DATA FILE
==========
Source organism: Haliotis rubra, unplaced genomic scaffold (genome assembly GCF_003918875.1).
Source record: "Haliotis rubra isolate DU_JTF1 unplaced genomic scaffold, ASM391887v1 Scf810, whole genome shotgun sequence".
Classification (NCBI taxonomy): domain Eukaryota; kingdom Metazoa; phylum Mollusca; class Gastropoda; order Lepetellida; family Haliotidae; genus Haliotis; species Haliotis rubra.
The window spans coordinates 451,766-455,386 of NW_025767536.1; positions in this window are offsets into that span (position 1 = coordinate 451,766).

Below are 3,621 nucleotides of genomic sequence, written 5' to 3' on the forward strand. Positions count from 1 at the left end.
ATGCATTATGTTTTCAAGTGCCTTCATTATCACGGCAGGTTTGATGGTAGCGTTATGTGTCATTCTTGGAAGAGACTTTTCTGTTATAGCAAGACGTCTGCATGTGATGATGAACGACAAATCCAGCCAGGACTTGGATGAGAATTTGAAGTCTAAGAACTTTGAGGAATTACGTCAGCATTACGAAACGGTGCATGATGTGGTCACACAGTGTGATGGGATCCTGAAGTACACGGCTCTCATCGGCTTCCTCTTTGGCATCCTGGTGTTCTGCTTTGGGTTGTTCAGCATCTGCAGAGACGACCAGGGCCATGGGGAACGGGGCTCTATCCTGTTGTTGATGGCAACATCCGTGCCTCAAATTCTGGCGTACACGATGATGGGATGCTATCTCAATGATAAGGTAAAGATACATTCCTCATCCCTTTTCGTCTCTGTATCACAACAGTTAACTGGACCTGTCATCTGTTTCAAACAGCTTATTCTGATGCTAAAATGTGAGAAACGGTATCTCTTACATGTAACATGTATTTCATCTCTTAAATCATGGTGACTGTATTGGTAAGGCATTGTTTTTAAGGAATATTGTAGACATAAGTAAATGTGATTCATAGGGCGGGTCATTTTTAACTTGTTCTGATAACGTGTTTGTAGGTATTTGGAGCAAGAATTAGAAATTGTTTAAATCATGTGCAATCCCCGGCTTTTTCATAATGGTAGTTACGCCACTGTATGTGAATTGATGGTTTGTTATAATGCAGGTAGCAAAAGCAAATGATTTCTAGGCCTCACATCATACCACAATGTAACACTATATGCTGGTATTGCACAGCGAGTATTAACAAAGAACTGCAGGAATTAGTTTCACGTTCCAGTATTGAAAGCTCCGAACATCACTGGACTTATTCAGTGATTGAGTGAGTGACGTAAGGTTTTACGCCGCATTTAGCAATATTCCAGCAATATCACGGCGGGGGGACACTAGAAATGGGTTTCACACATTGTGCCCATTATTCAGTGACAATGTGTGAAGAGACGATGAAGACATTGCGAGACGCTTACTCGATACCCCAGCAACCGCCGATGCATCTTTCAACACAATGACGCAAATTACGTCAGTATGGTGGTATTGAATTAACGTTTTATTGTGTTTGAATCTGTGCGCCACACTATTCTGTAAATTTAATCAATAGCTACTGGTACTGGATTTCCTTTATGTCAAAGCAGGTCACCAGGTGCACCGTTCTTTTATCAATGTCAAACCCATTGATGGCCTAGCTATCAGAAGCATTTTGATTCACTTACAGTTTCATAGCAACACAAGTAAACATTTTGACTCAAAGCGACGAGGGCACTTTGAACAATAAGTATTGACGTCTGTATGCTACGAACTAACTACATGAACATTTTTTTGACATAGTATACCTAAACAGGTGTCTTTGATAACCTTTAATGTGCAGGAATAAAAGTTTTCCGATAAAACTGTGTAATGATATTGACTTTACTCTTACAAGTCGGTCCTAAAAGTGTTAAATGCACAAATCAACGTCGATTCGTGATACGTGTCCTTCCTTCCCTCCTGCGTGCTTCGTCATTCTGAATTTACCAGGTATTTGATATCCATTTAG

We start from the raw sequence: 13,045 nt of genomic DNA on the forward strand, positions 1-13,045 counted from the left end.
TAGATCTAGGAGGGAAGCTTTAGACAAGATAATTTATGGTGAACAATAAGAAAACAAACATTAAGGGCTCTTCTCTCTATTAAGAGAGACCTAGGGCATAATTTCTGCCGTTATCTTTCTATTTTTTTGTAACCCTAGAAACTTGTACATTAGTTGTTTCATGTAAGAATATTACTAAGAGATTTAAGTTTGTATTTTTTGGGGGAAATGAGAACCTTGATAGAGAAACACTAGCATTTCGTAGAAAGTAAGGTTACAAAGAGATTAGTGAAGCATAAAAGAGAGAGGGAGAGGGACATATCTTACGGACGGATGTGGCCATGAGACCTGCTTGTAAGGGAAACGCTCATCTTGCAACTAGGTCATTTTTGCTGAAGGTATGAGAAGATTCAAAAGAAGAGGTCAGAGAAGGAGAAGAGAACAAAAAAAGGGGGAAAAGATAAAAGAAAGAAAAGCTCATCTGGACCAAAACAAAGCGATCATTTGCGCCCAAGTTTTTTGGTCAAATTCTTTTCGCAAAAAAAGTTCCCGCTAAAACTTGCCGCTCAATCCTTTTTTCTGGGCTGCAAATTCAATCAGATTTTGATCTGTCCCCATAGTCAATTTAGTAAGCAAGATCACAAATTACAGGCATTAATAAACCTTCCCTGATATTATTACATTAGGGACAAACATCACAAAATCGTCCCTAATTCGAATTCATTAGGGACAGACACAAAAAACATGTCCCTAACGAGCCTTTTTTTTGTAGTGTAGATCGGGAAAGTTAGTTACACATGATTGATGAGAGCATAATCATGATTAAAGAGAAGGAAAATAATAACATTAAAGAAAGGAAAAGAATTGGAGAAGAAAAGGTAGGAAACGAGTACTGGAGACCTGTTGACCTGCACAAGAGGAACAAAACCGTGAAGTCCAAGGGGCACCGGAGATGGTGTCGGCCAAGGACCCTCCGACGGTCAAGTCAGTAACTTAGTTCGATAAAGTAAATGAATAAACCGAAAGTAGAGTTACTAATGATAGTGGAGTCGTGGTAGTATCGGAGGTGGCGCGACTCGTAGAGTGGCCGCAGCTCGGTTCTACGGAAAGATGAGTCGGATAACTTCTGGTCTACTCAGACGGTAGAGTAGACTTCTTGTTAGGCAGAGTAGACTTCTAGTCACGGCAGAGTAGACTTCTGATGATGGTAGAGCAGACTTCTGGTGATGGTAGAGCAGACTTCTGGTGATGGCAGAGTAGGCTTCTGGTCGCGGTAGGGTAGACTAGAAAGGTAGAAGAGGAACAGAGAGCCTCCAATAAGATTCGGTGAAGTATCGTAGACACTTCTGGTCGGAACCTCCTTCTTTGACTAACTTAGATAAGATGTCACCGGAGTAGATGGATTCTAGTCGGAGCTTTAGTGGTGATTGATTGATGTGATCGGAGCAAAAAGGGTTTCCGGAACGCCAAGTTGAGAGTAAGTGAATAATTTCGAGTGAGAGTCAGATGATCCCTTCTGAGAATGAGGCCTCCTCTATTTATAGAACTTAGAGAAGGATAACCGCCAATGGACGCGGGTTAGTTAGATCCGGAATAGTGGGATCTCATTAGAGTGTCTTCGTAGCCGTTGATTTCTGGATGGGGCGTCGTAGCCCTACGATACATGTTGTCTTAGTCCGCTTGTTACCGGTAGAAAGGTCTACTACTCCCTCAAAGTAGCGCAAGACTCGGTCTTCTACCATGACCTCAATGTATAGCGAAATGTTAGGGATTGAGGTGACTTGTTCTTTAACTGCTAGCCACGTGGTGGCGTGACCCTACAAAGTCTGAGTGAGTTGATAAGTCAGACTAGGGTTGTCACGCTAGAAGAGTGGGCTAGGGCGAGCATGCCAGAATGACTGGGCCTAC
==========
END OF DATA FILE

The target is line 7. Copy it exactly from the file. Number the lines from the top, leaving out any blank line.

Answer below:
We start from the raw sequence: 13,045 nt of genomic DNA on the forward strand, positions 1-13,045 counted from the left end.